On the other hand, a dog that is trained off-leash will also know not to run out in case the door is left open by accident. You are trying to mitigate the dangers by training them if ever a precarious situation comes up.
Training your Labrador Retriever to go off-leash
The idea with training your dog to stay close to you off-leash is giving them cues when to follow you and when they are free to go about. But before you even attempt to go off-leash, you have to make sure that your Labrador will come to you when you call them.
It’s imperative that they know not to ignore you when you call. Training for that is already a process in itself. It can take time before your Lab consistently comes to you when you call them, so you have to be consistent and patient in training.
The first thing to do in training your dog to go off-leash is to establish an understanding of what you want them to do. These cues can depend on you and how you train your dog. Reaching your hand out a little while crouching or bending over a little are good options.
Your Labrador has to understand that when you do this action and call them, they have to come. Reward their good behavior with treats and praise and never allow them to just ignore you. They need to understand the difference between coming when called and coming just when they want to.
Make sure that you incorporate this recall into their everyday lives. Incorporate it into the games you play with them and in day-to-day activities. Yes, it can be a difficult and long process, but if your dog constantly comes when called, it can work wonders for off-leash training.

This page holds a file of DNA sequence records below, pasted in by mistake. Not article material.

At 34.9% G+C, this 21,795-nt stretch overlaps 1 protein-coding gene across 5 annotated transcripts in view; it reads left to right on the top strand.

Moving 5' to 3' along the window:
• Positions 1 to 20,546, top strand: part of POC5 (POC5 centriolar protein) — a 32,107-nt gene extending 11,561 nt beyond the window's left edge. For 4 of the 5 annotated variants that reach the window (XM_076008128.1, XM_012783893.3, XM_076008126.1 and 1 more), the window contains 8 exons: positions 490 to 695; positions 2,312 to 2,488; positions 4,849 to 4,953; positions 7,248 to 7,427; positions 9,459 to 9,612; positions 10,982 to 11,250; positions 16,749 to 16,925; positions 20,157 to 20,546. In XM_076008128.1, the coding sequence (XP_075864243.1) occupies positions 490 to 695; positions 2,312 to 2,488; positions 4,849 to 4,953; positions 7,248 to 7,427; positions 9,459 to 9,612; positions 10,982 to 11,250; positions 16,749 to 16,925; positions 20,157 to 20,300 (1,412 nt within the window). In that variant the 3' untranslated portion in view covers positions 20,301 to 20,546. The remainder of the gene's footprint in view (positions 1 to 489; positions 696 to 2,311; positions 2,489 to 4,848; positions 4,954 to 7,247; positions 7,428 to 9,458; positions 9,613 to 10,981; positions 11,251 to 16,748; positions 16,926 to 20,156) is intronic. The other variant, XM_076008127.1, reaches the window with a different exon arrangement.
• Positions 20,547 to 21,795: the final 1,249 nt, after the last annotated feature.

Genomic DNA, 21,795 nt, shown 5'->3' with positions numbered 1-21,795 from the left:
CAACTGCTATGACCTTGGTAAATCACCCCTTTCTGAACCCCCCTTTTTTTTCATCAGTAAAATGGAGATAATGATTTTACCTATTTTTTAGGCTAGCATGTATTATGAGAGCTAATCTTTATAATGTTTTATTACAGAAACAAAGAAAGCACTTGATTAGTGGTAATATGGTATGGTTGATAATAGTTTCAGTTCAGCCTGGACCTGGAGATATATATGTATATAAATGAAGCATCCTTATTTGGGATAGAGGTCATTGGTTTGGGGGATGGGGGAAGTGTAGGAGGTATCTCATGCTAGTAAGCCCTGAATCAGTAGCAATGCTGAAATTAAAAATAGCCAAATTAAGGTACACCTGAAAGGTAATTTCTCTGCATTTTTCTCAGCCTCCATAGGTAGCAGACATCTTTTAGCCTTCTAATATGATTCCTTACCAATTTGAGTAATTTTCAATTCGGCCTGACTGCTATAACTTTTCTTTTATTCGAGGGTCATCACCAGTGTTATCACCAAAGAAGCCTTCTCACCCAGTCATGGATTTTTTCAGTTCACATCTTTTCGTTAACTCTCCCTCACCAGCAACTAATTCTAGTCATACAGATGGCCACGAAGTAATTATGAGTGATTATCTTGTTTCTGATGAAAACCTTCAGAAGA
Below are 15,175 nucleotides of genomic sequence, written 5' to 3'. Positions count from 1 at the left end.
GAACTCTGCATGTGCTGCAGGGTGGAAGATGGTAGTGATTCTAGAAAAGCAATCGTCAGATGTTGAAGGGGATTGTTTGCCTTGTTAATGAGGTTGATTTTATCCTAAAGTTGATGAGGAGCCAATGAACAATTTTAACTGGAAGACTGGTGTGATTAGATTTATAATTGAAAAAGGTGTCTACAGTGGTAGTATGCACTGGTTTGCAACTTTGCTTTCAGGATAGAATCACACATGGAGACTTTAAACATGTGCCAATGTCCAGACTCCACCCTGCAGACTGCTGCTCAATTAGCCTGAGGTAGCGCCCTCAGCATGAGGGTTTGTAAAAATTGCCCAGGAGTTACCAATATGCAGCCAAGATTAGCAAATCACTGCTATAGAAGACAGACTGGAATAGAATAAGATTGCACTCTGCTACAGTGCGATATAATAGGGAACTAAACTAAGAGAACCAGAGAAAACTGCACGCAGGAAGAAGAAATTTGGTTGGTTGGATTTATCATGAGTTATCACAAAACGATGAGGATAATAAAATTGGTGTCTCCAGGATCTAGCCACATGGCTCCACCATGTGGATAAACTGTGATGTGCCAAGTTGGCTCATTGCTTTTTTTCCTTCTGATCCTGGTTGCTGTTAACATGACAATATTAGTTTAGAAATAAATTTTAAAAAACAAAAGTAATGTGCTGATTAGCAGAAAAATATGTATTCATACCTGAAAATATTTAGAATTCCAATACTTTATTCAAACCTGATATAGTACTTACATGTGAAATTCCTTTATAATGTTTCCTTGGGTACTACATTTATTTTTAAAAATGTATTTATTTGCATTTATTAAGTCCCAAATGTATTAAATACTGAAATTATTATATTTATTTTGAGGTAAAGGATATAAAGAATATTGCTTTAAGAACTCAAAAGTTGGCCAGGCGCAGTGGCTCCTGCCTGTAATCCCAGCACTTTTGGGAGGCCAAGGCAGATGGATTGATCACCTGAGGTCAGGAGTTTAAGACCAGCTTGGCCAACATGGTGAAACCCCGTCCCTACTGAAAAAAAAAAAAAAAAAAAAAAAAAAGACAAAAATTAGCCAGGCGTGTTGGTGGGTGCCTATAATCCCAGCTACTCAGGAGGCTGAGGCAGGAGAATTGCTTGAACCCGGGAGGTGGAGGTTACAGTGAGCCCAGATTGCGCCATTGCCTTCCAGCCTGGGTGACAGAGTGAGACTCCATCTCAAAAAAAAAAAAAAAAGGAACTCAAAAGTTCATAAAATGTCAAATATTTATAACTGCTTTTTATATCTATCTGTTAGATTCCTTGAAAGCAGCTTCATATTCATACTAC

When you’ve established a system with your Labrador, it’s time to test it out. Try to look around your area and see if there are any dog spaces that allow off-leash activities and start from there.
Remember to keep up with the systems that you have laid out for both of you. Reward their good behavior at first. This motivates them to keep doing good.
But, don’t overdo it. It’s good to give treats, especially when they do good consistently, but it’s not necessary to bust out the treats every single time. That said, you should bring treats during their first try at a public off-leash space.
Keep at it, and pretty soon, you’ll have a Labrador that is well-trained in staying close to you when outside, even without a leash!
However, as I said before, don’t expect this to happen overnight. Dogs’ brains are not wired that way, and training can take weeks or even months.
Just be patient with the process and remind yourself that this is eventually for the safety of your beloved pet.
What to do when they run off
Even with the perfect training and exemplary record, you still have to be prepared for the risks of going off-leash. Be sure that you know what to do in the event that your Labrador accidentally runs off away from you.
Before anything else, make sure that your dog has some contact information attached to them always. It is not a foolproof plan, but it’s better than not taking any precautions at all.
That covered, do not panic and run towards your dog. Labradors are playful animals and will probably run faster thinking that it’s all a game. Plus, they’re fast, and you stand very little chance of actually catching up to them in time.
Instead, you should stand firm and wait for them to come to you. And when they do, give them treats and praise. This is important to help them understand that coming back to you is always a positive experience.